Here's where the terrible part comes in.  The first time I did it, I was crying about 3 minutes in.   A couple of other times, Justin had to almost sit on me to keep me from going to get her.  But then he'd feel bad after another minute or two and let me go get her.  Today I let her cry for 10 minutes.  It didn't get better and she didn't get sleepier.  When I went in to get her, she was inconsolable.  She didn't even want to nurse.  It took me way longer to calm her down after the crying than it would have to rock/pat/nurse her to sleep.  Maybe it's because I know too much about orphans and how they eventually stop crying altogether because they know no one's going to come get them, ever.  Maybe I'm too sensitive.  But I really feel like "crying it out" just breaks her heart.  She doesn't know that I'm 5 feet away in the other room.  To her, I'm just not there. 

I will continue to do what we always do.  And if she doesn't want to take a nap at all, I'm not going to make her.  She will go to sleep when she's tired.  Eventually she is going to be so big for her swing and bassinet that she absolutely cannot sleep in them anymore, but we'll cross that bridge when we get there.  I think that change will be a lot easier than trying to make her sleep when she just isn't tired.  I'm going to keep working on the transition and hopefully have her in her crib in a few weeks.  We are blessed because she sleeps between 7-8 hours a night and I know babies that are very scheduled who never do that.  She's done that since about 4 weeks.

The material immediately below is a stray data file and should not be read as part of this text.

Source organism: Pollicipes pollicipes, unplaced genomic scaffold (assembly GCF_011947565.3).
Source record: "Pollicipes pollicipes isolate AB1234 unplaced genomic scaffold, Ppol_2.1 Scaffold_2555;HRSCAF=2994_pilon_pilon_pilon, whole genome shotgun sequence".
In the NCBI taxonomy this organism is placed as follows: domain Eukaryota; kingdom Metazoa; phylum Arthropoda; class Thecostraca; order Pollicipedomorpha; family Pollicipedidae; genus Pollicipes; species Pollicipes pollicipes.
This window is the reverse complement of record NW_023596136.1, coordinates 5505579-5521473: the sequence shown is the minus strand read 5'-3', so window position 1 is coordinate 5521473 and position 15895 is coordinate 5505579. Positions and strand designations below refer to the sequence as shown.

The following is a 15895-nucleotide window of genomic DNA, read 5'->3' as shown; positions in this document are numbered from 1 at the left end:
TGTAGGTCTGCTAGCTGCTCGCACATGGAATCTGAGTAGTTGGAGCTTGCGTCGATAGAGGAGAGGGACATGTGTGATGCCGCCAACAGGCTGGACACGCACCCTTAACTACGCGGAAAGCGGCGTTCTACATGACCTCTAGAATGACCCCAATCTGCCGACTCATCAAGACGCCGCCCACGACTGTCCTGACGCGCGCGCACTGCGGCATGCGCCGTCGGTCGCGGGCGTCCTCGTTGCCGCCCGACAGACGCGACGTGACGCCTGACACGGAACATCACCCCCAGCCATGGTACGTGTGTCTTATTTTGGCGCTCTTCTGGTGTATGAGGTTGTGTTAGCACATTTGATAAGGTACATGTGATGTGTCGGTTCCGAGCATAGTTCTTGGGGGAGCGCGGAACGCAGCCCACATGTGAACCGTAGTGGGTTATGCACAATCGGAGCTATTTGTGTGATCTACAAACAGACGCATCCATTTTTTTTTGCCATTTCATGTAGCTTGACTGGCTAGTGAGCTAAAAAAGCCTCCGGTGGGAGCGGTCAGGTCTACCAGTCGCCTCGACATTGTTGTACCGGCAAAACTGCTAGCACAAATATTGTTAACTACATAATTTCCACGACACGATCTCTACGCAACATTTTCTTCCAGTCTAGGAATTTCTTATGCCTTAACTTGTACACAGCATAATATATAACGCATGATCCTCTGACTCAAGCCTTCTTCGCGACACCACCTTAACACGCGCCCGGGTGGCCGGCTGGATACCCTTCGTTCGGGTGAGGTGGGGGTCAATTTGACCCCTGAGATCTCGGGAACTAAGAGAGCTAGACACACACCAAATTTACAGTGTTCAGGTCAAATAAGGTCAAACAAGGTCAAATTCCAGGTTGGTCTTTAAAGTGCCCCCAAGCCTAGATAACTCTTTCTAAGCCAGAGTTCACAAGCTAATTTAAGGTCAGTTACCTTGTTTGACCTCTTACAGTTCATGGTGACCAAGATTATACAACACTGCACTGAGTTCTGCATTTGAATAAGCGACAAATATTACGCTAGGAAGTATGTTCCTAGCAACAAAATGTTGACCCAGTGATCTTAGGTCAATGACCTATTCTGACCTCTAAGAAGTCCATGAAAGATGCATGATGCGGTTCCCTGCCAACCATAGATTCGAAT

If you're like me and feel pressured to do things a certain way, don't cave in.  We have instincts for a reason.  My instincts have been telling me to rock, sway, nurse, etc., since I first held her in my arms.  I'm going to keep trusting them.  It's what works for us.  I'm going to stop reading about other peoples' wonderfully scheduled lives and feel like I'm a failure because we don't schedule anything.  I'm not going to feel inadequate because I have to nurse my baby in public when she's hungry because I can't seem to pump enough milk.  I will shamelessly nurse her to sleep at night because it comforts her and helps her sleep longer because her belly is full.  I'm not going to apologize if I haven't done the dishes or vacuumed up the dog hair off my couch.  I'm a mama first, and no one else can take care of my little angel like I can.  God has given all mommies everything they need to care for their little ones.  It's not easy, but why make it harder by giving ourselves unrealistic expectations?

I have several sweet friends who have just become mamas and I'm so glad we're on this journey together.  It's nice to be in the club, right?  I hope that you feel encouraged to embrace your gut feelings and know that you are doing a great job!  I won't judge you, whether you are of the "cry it out" group, the "co-sleep" group, or the "every day is different and we just go with the flow" group. This is the hardest thing we'll ever do as women, but it's definitely the best part of our lives!


  1. You couldn't be more perfect for the job Jessica. You are a wonderful mom. and Kathryn is just gorgeous!

  2. What you did isn't terrible. You tried something new and that's ok. It's also ok that you hated it and decided not to do it again. I too am an attachment parenter. We co-sleep, baby wear, breastfeed, etc. I've also tried the cry it out a couple of times. It feels awful! And we stopped it too. Caitlin was 2 years old before she got out of our bed, but she is happily sleeping in her own bed now. And now, we have little Hayley 12 weeks old sleeping in bed with us too.

  3. Glad to hear how it's going. The person I think I disappoint the most is myself for not living up to my own expectations.